IZA DP No. 12765: Endogenous Local Labour Markets, Regional Aggregation and Agglomeration Economies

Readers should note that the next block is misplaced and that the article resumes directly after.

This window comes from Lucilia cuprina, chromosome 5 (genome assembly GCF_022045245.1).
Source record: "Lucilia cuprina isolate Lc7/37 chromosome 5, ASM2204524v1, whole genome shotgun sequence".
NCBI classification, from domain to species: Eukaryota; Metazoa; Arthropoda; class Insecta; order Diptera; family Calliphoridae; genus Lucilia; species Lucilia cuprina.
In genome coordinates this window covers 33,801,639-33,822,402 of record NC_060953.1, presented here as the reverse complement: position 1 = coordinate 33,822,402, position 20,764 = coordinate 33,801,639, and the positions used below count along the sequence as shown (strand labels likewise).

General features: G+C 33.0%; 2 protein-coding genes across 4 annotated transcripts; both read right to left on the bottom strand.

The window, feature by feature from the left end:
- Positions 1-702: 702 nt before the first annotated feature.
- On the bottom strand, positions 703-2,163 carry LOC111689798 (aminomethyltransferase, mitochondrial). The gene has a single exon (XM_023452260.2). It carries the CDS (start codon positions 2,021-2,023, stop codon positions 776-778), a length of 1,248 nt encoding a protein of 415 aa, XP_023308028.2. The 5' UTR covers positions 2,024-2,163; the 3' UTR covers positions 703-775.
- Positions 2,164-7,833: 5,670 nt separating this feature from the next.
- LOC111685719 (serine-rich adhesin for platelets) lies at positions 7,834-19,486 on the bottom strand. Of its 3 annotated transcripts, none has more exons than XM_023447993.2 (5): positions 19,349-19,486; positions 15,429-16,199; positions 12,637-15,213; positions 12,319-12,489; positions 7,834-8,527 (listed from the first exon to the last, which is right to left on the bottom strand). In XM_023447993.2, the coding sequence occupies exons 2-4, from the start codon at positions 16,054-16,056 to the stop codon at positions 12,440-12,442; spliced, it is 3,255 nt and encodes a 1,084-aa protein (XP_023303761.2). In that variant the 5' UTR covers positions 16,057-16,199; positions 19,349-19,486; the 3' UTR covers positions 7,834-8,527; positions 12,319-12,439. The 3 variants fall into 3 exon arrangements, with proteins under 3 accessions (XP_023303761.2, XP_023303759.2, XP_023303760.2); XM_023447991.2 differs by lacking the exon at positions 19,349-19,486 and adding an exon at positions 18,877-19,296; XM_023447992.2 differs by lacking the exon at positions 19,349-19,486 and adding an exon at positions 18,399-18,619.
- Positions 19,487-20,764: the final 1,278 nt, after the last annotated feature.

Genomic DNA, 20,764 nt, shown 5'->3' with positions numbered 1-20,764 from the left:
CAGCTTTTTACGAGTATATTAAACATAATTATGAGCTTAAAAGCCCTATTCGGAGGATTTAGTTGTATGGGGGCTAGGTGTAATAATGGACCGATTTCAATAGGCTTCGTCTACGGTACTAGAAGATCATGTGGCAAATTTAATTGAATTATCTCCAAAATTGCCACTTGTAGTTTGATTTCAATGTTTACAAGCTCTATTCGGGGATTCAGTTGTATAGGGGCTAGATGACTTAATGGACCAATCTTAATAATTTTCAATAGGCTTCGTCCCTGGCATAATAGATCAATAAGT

This paper examines the role of regional aggregation in measuring agglomeration externalities. Using Dutch administrative data, we define local labour markets (LLMs) based on the worker's commuting outcomes, gender and educational attainment, and show that high-educated workers and male workers are characterised by a relatively large LLM. We find that the effect of employment density on workers' wages increases in the level of regional aggregation, explained by larger agglomeration externalities at a higher spatial scale. We quantify subgroup differentials and find that high-educated workers have agglomeration externalities twice as high as low-educated workers. We show that workers who lose their job in denser LLMs experience positive agglomeration externalities on job matching, with more modest losses in wages and again larger density effects at higher levels of regional aggregation.